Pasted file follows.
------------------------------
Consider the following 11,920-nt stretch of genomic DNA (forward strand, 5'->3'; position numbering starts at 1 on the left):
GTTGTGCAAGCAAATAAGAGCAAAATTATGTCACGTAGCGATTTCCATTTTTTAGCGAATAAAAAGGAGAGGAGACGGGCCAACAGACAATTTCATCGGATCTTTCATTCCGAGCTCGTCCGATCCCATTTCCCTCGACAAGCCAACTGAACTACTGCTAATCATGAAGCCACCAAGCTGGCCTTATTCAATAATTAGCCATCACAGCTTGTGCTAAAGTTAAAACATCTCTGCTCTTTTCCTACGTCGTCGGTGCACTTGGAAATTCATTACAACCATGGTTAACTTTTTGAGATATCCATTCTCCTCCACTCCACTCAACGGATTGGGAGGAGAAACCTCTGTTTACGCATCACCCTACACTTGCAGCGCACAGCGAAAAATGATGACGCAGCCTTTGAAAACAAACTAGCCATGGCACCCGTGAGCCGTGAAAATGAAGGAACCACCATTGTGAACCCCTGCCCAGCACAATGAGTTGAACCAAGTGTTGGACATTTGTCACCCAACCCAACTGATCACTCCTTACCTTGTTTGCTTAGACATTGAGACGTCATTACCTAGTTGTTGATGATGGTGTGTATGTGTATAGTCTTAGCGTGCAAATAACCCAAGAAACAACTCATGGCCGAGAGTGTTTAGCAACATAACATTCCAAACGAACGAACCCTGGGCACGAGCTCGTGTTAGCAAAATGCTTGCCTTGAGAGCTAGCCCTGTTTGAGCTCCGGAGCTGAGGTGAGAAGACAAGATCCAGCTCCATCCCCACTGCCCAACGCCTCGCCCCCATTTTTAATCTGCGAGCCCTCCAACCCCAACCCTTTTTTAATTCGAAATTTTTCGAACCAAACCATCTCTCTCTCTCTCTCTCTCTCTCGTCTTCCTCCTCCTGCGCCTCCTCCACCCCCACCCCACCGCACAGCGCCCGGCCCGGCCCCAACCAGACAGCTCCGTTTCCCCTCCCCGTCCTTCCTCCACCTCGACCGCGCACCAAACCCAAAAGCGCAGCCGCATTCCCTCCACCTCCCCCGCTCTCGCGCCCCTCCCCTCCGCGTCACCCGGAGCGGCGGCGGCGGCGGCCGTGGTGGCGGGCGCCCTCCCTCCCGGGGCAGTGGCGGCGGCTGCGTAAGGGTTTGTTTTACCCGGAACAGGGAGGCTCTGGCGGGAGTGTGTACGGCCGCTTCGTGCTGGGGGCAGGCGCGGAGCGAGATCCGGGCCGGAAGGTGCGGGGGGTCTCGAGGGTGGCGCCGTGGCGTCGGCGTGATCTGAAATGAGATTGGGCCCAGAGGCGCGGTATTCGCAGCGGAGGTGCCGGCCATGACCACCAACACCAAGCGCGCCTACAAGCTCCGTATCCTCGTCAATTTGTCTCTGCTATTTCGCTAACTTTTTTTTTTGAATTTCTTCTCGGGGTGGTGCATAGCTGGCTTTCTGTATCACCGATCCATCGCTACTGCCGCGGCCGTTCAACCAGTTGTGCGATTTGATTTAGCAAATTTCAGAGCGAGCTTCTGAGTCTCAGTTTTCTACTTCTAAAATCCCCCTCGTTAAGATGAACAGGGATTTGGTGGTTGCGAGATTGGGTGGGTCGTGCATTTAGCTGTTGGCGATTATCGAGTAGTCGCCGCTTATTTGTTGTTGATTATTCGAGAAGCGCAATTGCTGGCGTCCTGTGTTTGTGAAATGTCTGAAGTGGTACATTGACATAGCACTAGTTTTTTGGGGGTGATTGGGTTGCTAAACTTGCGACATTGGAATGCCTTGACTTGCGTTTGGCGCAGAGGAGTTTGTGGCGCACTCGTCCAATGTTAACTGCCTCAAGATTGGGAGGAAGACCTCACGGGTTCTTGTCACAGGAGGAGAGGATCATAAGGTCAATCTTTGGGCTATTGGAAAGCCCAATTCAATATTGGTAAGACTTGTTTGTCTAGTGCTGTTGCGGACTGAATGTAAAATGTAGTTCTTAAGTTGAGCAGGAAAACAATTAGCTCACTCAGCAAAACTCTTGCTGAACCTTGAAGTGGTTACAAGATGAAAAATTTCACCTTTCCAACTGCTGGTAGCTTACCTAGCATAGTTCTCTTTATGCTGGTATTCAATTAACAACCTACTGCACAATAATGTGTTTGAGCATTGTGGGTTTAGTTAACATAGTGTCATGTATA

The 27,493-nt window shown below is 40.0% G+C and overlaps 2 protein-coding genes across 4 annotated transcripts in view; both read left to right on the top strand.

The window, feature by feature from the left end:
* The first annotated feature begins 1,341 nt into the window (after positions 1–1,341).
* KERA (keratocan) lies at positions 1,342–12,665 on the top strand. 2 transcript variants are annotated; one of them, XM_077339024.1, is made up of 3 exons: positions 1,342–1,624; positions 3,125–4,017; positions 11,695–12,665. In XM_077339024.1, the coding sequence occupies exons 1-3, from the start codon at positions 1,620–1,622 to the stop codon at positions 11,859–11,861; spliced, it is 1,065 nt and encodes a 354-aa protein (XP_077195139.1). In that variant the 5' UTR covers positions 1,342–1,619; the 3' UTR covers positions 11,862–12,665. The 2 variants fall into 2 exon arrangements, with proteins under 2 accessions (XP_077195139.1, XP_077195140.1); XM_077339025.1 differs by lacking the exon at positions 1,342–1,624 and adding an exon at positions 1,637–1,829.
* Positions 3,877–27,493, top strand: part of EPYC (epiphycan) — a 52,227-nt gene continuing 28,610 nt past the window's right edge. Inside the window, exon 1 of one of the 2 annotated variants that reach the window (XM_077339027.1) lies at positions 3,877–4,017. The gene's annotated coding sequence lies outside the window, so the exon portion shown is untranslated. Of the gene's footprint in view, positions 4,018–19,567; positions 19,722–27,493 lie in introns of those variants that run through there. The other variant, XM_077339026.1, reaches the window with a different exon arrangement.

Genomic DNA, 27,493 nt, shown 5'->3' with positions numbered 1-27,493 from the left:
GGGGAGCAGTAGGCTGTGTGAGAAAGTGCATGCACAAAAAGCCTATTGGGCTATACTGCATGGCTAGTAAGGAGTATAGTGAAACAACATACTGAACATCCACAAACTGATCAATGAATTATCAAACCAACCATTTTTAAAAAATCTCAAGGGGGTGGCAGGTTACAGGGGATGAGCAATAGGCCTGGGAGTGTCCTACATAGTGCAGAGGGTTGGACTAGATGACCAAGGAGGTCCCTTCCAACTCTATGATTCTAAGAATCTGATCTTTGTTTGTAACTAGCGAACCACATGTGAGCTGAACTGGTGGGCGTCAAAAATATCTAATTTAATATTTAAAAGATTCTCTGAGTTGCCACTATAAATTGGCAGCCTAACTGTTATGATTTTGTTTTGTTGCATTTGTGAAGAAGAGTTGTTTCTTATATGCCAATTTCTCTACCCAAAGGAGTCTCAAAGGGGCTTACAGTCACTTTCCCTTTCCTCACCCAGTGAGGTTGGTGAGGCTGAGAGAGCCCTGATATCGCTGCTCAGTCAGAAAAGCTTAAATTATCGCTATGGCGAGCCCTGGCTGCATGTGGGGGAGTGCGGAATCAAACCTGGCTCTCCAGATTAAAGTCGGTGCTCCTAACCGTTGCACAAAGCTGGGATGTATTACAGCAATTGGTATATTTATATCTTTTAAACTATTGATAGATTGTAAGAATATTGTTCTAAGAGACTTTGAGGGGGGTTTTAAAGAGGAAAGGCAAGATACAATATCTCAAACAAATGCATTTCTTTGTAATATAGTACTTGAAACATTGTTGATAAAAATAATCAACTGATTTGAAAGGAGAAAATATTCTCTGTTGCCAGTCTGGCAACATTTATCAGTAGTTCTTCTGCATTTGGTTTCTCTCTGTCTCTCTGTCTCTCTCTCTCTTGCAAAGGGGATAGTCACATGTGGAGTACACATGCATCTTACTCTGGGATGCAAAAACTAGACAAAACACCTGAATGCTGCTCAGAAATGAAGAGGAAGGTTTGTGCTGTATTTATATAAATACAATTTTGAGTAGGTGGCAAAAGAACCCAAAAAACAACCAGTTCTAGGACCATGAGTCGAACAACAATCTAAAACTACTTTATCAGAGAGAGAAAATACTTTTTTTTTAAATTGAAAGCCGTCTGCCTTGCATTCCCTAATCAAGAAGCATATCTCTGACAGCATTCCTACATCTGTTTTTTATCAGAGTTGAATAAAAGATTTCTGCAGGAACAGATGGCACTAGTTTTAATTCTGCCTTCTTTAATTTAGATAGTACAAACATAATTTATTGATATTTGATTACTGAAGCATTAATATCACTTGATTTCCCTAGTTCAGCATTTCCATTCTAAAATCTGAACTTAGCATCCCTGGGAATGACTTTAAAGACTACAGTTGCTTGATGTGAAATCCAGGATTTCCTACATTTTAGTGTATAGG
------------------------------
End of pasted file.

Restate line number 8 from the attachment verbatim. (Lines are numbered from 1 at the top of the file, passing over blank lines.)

Genomic DNA, 27,493 nt, shown 5'->3' with positions numbered 1-27,493 from the left: